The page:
Japanese food

Hi friends and family,

By popular request, a Japanese food email. Mostly pictures.

This is a fairly typical Japanese lunch, especially in this hot, humid climate: cold buckwheat noodles (soba) with shredded dried nori (toasted sheets of seaweed) on top, a dipping sauce into which sliced scallions and wasabi is mixed. Dip cold noodles into cold dipping sauce and slurp away. Tempura'ed shrimp also over soba in a clear, dashi-based sauce with chopped scallions. This is served hot. Again, slurp away. We had this at a small restaurant at Daikoku-ji Temple, Kyoto.

Sashimi with intricately carved carrots. Don't ask me what the different fish are. I know one of them was sea bream. Very delicious, but we later went back to another restaurant which was equally delicious and served larger servings. Does anyone really care about those gorgeously carved carrots? Chandra and I had this at a restaurant in Pontocho, the (I think former) geisha in training area in Kyoto.

A beautiful and delicious kaiseki meal at a Tokyo restaurant recommended by a Japanese friend of Lewis'. We had another beautiful kaiseki dinner in Naoshima, but it just didn't measure up in taste. I don't even know the name of this restaurant, as I never saw it written in anything but calligraphy, but it was in the Ginza in a building called the Jujiya (or perhaps Jijuya) building, across from Matsuya Ginza, next to Chanel and on the 5th floor of the building. As Lewis' Japanese friend said, she took some friends there and they said it was the most sublime dining experience they had had in all of Japan. I think we all agreed - sublime. It came to about $30 each, including the beer. Great value. Cooking like this is incredibly labor intensive.

The first course is salad with a lovely dressing and tuna sashimi in the cantaloupe bowl. The little glass holds the dressing. The little round bowl contains what I think is a tofu and root vegetable mixture lightly fried or perhaps baked and then stewed in a savory jelly-like sauce, apparently made glutinous by some mushrooms. Very subtle and delicious, although it may not sound that way.

The main course: Starting from what we all know, the tempura, shrimp, eggplant, some type of green pepper.

In the bowl shaped like a yellow and green leaf: some type of tofu baked with what appeared to be raisins inside of it, sesame on top - Not my favorite; the red ball made to look like a little fruit is actually a small egg yolk of a bird smaller than a chicken, marinated in something which made it go clear and red; grilled eel sushi with a piece of pickled ginger.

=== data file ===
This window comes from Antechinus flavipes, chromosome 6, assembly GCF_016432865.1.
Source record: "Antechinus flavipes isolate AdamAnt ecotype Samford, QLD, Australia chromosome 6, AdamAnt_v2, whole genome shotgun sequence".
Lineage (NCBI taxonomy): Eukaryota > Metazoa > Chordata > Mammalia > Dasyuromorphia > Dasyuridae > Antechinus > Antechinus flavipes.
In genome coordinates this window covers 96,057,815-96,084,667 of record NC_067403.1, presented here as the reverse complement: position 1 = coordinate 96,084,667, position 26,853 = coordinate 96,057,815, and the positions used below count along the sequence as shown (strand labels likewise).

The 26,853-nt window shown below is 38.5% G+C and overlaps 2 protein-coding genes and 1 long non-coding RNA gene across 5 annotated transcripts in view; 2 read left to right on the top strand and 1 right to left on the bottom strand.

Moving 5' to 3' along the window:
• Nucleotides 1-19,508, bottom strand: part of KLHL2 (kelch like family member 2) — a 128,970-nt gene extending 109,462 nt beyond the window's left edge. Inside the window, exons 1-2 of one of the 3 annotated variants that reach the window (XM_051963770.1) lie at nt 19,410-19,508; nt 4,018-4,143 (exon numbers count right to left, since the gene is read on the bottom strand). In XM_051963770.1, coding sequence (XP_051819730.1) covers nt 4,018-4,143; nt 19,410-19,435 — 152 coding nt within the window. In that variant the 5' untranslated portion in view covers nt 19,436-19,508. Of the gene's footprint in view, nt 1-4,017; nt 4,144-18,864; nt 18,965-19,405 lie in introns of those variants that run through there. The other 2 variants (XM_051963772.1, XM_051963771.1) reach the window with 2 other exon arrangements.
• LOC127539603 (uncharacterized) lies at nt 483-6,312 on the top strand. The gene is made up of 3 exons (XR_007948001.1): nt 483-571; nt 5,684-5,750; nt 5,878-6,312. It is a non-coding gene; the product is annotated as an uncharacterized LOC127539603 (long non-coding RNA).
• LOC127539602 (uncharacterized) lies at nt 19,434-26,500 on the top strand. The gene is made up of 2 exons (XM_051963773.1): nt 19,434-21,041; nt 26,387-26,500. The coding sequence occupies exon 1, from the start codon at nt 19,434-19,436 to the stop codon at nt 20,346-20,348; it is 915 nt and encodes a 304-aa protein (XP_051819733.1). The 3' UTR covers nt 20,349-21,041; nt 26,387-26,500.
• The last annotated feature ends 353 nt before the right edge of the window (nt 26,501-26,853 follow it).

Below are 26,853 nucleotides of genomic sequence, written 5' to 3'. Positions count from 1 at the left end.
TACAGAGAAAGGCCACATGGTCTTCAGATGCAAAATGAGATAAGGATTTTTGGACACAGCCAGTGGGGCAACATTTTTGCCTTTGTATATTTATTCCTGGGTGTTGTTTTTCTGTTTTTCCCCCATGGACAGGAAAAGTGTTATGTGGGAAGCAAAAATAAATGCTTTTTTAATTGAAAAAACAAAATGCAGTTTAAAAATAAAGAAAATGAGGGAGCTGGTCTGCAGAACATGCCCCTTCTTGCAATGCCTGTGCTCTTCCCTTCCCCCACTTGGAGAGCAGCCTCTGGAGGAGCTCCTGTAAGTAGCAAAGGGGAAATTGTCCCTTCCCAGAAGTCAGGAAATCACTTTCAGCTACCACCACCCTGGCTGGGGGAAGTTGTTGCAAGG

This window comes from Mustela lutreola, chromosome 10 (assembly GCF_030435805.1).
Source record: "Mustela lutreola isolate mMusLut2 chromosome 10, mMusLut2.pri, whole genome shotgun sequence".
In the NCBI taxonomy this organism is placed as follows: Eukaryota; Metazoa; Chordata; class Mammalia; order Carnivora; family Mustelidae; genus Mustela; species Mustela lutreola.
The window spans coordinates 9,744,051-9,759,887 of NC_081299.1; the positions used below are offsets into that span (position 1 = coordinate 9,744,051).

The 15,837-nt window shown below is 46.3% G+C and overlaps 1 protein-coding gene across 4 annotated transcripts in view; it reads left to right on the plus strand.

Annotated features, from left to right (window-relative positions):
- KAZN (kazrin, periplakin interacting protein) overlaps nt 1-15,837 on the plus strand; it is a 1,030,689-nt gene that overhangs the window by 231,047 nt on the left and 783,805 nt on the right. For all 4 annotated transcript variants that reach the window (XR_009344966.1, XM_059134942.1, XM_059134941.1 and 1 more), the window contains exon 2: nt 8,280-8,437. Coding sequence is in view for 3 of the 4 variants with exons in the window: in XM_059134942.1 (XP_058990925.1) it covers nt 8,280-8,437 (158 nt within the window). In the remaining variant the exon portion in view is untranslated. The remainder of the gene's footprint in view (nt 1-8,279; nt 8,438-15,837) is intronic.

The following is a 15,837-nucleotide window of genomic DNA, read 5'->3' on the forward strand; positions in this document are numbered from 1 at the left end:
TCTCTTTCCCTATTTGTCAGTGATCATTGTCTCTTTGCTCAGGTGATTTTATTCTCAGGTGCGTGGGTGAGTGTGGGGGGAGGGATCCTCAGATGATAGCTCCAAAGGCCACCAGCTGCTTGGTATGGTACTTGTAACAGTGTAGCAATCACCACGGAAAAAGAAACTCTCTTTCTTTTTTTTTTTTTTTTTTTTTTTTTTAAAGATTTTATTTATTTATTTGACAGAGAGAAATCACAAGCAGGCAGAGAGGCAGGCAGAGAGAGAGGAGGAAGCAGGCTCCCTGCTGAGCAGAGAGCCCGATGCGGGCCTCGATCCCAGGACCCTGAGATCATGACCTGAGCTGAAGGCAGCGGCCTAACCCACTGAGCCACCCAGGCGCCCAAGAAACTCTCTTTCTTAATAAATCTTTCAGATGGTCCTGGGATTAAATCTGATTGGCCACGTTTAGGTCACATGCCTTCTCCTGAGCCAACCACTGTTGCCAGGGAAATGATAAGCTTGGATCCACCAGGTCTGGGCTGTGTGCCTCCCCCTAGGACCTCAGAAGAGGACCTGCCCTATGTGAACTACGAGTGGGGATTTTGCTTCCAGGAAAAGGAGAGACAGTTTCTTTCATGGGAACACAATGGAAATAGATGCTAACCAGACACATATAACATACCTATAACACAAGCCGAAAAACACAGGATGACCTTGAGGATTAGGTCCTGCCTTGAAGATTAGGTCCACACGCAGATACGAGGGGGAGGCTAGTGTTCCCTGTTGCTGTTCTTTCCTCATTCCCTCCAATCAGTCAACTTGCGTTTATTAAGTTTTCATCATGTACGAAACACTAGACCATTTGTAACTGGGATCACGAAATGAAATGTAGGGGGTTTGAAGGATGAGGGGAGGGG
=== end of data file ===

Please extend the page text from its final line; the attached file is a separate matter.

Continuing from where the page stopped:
In the white eye-shaped bowl: a salad of seaweed, cucumber, fried tofu, sliced and marinated, and a Japanese dried gourd, sliced and marinated. Excellent.

In the little square blue dish: I think this was some type of almond milk jelled and cubed (or made from some sort of nut), with a caviar sauce.

In the polka dot cup: Chawan mushi, a savory egg custard (not sweet). It usually has little bits of shrimp and fish, perhaps vegetables inside.

In the red lacquer cup: A cube of tofu with sauce.

In the shallow bowl to the side, a dipping sauce.

There was a rice course with shredded egg and other things, which we all forgot to photograph. Can't remember very exactly now.

Dessert course: Very good ice cream, which had bits of rice in it. It was rice flavored. Japanese apple pear in the little maple leaf plate.

Just this evening (back in Kyoto) we found a restaurant which served delicious Japanese vegetable dishes, buffet style, over 20 items to choose from, and brown rice. Just what we had been hoping for. Then we heard from Lewis and Chandra, back in Napa. They just had an Italian dinner at some friends' house with a bottle of Napa red wine, that doesn't sound bad either.

Last night we broke from Japanese food, went to a Spanish restaurant and had Sangria, grilled vegetables, a tortilla and a paella. Not as good as Cesar's or our paella, but it was pretty darn good. Our waiter was a young Japanese who spoke English and Spanish and has traveled to 13 Latin American countries on his own. He said Era looked like his mother, and the family is from the Kyoto area. Don has not been feeling tip top and the Sangria helped to settle his stomach.

Tomorrow we go to Mt. Koya (Koya-san) to stay in a Buddhist temple for a couple days. One of the attractions is all vegetarian food which the Buddhist monks have been developing for centuries. Then we float home. But I'm very behind on my emails. Still have to tell you all about Tokyo and our opening. Hopefully I'll get to that before we return home (maybe on the plane) or it will never be written.

Best to all, and Envision Obama as President,

Era and Don